Chem teams mix potent antidote
Chemical industry gets serious about security: Perfecting programs, educating users
By Ellen Fussell Policastro
Even before 11 September 2001, chemical companies realized they needed to pay attention to cyber security.
Experts in the industry saw an increased use in the Internet through corporate networks. E-marketplaces were becoming more popular for corporations to do business, and control system automation, embracing open Ethernet technology, was moving farther away from proprietary systems. After 9/11, a heightened sense of urgency emerged in the chemical industry, not only in business systems, but in manufacturing and control systems. The chemical industry got busy building a strategy and sharing it with others. In fact, the work that followed brought about the chemical sector cyber security strategy in 2002, which the White House subsequently referenced for its national strategy to secure cyber space.
Now the industry is sharing its knowledge about security and helping manufacturers build their fortresses, to not only comply with new government regulations, but to enhance the overall security of control systems throughout the industry.
Program guides industry
“When we wrote our strategy, one of our primary objectives was to form a sector-wide program focusing on cyber security risk management and reduction,” said Christine Adams, director of the chemical sector cyber security program in Washington, D.C. That’s how the chemical sector cyber security program was born in September 2002 and set about to implement that sector-wide strategy.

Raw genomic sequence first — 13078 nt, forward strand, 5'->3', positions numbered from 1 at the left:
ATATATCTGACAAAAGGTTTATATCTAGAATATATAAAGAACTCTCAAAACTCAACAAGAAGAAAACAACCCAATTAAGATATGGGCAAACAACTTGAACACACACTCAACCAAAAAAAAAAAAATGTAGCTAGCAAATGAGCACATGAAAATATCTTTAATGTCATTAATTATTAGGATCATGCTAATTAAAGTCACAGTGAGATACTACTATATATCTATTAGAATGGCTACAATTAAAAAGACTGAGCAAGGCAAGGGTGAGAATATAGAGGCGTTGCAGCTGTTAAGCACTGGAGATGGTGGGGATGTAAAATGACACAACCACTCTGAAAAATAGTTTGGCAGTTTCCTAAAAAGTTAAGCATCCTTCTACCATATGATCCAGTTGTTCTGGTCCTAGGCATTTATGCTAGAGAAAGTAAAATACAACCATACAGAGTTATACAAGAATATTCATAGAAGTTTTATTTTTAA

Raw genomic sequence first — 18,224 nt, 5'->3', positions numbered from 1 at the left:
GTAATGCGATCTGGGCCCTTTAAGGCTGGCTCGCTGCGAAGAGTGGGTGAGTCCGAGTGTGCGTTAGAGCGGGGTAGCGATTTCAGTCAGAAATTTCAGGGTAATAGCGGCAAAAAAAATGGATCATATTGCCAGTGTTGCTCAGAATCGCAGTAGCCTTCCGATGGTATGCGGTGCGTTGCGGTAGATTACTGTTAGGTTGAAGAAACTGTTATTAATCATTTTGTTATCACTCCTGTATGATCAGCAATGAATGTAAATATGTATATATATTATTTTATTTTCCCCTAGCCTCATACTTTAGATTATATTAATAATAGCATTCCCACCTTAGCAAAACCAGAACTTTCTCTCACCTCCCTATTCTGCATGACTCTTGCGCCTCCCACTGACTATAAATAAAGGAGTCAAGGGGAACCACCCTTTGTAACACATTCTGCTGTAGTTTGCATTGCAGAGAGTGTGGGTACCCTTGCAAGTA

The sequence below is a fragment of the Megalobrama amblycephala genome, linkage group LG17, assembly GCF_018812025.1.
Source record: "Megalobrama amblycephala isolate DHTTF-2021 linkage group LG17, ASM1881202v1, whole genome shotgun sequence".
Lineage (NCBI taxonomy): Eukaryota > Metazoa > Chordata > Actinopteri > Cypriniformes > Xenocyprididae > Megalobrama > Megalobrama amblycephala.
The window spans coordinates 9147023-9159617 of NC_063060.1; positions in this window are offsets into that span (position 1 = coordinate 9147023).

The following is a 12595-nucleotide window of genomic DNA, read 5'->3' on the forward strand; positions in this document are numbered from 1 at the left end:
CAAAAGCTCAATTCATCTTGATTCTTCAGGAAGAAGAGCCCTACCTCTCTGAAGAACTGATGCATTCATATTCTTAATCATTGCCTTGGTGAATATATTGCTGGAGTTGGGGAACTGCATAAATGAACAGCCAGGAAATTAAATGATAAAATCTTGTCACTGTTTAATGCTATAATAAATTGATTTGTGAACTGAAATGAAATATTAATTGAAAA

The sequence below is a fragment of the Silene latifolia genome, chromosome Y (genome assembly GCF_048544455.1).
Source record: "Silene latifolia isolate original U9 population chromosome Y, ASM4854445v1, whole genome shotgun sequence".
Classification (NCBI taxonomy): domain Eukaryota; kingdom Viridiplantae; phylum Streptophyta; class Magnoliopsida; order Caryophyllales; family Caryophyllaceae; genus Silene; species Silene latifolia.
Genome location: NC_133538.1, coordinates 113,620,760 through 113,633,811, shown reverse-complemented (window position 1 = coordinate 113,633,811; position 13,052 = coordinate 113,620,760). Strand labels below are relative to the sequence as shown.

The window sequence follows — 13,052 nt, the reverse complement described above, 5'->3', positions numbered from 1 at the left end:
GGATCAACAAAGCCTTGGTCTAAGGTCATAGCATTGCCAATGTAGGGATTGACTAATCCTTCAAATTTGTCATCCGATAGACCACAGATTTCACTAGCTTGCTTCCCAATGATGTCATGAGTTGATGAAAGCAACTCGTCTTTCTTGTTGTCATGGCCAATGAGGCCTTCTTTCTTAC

The cyber security program can actually serve as a focal point for users, building awareness, networking, and guidance as it addresses the chemical sector’s maturing needs. “Because we’re organized under the American Chemistry Council, the program enables us to closely link our cyber security efforts with those of their overall security program,” Adams said.
One of the biggest bodies of work the program has produced is the cyber security guidance documents. “We didn’t want to develop standards because we figured there were IT security standards in existence already,” Adams said. “Where there weren’t, our strategy was to join those organizations developing standards and [transfer] their meaning to the chemical industry. We took experts from within our industry, [those] active in ISA and various technical publications ISA has produced around process control security systems,” Adams said. “Those participating in ISA initiatives bring that information back and use our program as networking opportunities and sounding boards to help them bring the chemical sector’s perspective on that body of work to the ISA table.”
“The chemical industry’s cyber security efforts have provided value beyond the chemical industry as their input has been utilized directly by the electric industry in developing their cyber security programs and indirectly for other industries through the ISA99 process,” said Joe Weiss, Managing Partner at Applied Control Solutions.
The cyber security program has also released guidance on how to use Department of Homeland Security (DHS) information-sharing capabilities. “We’re trying to get the people in the industry aware of US-CERT, the cyber communication vehicle of the DHS National Cyber Security Division, which communicates with the private sector through portals in a private web capability. You subscribe to them and have access to alerts and exchanges of information over this particular channel,” Adams said. “Enhancing information-sharing with DHS, we’ve been documenting the channels for sharing information for the chemical sector.”